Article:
Figure 1. Anteroposterior radiograph of right hip. Image courtesy of Dagan Cloutier, MPAS, PA-C
Figure 2. Lateral view of hip. Image courtesy of Dagan Cloutier, MPAS, PA-C
A 13-year-old adolescent presents with right hip pain while running. She started track practices a few weeks ago and has noticed “pain and a snapping feeling” in her right hip after running a few laps around the track. She denies a previous injury or precipitating event, although she says her aunt has hip instability from hip dysplasia. The anteroposterior (AP) radiographic view of the patient’s right hip, the lateral center-edge angle measures 30 degrees (Figure 1). Lateral radiograph can be seen in Figure 2. On physical examination, the patient has a negative FABER test and pain with resisted hip flexion.
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The differential diagnosis for hip pain in a teenage athlete can be broad. Coxa saltans, otherwise known as snapping hip syndrome, can include a tight iliotibial (IT) band snapping over the greater trochanter and catching of the iliopsoas tendon at the iliopectineal eminence or on the femoral head.1 Other common diagnoses may include tight hip flexors, hip dysplasia, acetabular labral tear, and femoroacetabular impingement (FAI).1,2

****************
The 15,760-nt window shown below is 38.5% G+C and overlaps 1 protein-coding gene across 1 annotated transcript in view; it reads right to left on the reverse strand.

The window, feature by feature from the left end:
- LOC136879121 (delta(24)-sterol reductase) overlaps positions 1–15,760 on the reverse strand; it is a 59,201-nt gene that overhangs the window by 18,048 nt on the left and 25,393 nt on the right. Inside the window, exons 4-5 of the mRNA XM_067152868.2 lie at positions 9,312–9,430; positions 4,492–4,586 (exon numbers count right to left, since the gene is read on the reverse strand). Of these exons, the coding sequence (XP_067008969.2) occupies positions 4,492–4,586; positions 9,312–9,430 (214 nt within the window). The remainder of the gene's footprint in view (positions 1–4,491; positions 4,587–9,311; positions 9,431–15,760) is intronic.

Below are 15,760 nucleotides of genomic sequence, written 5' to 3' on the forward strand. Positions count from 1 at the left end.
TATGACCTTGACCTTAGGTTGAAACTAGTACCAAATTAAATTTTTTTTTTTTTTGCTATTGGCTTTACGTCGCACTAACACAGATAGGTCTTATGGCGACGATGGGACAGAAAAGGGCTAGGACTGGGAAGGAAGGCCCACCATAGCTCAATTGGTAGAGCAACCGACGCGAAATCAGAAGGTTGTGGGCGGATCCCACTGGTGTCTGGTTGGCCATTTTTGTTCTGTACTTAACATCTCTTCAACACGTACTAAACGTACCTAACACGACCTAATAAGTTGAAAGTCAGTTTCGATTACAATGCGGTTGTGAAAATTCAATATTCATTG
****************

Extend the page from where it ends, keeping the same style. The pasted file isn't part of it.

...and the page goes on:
Hip dysplasia generally produces symptoms of hip instability (popping sensation, pain with activities) and is associated with chronic symptoms for years.2 Radiographs of the hip will show decreased femoral head coverage with a lateral center-edge angle (LCEA) of less than 20 degrees. Femoroacetabular impingement causes pain with hip flexion and rotation and patients may describe their pain using a C sign by cupping the anterior lateral aspect of the hip with the thumb and forefingers. Femorocetabular impingement is opposite to hip dysplasia as the condition is caused by excessive coverage of the femoral head by the acetabulum. The condition usually has an increased LCEA of more than 40 degrees.2
Conservative treatment is initially recommended for all adolescent patients presenting with sports-related hip pain. A period of rest and nonsteroidal anti-inflammatory drugs (NSAIDs) can usually provide relief for an inflammatory condition such as tendinitis or hip joint synovitis. Physical therapy is also important to stretch tight muscles and tendons and to strengthen the hip joint for athletic performance.1,2
Dagan Cloutier, MPAS, PA-C, practices in a multispecialty orthopedic group in the southern New Hampshire region and is editor in chief of the Journal of Orthopedics for Physician Assistants.
1. Allen WD, Cope R. Coxa saltans: the snapping hip revisited. J Am Acad Orthop Surg. 1995;3(5):303-308. doi:10.5435/00124635-199509000-00006
2. Schmitz MR, Murtha AS, Clohisy JC; ANCHOR Study Group. Developmental dysplasia of the hip in adolescents and young adults. J Am Acad Orthop Surg. 2020;28(3):91-101. doi:10.5435/JAAOS-D-18-00533